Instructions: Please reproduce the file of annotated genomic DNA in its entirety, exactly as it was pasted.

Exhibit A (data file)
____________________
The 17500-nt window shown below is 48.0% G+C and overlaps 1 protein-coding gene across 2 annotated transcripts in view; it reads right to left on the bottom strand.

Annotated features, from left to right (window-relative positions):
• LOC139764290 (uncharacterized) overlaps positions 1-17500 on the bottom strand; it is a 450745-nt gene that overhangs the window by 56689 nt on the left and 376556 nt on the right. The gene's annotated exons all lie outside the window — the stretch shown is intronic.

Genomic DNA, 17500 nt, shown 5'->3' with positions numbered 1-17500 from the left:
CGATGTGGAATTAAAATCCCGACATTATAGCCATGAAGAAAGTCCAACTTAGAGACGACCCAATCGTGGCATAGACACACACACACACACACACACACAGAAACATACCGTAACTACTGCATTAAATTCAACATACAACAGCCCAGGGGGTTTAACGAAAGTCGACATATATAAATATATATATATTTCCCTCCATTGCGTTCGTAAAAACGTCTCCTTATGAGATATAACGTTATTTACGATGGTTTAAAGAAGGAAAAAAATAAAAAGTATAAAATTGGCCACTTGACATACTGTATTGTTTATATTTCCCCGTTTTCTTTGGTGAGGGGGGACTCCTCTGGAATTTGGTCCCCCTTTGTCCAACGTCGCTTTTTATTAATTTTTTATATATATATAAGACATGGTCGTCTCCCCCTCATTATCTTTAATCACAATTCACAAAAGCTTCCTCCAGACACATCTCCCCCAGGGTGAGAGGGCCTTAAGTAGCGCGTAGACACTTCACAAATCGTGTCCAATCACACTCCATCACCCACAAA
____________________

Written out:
The 17500-nt window shown below is 48.0% G+C and overlaps 1 protein-coding gene across 2 annotated transcripts in view; it reads right to left on the bottom strand.

Annotated features, from left to right (window-relative positions):
• LOC139764290 (uncharacterized) overlaps positions 1-17500 on the bottom strand; it is a 450745-nt gene that overhangs the window by 56689 nt on the left and 376556 nt on the right. The gene's annotated exons all lie outside the window — the stretch shown is intronic.

Genomic DNA, 17500 nt, shown 5'->3' with positions numbered 1-17500 from the left:
CGATGTGGAATTAAAATCCCGACATTATAGCCATGAAGAAAGTCCAACTTAGAGACGACCCAATCGTGGCATAGACACACACACACACACACACACACAGAAACATACCGTAACTACTGCATTAAATTCAACATACAACAGCCCAGGGGGTTTAACGAAAGTCGACATATATAAATATATATATATTTCCCTCCATTGCGTTCGTAAAAACGTCTCCTTATGAGATATAACGTTATTTACGATGGTTTAAAGAAGGAAAAAAATAAAAAGTATAAAATTGGCCACTTGACATACTGTATTGTTTATATTTCCCCGTTTTCTTTGGTGAGGGGGGACTCCTCTGGAATTTGGTCCCCCTTTGTCCAACGTCGCTTTTTATTAATTTTTTATATATATATAAGACATGGTCGTCTCCCCCTCATTATCTTTAATCACAATTCACAAAAGCTTCCTCCAGACACATCTCCCCCAGGGTGAGAGGGCCTTAAGTAGCGCGTAGACACTTCACAAATCGTGTCCAATCACACTCCATCACCCACAAA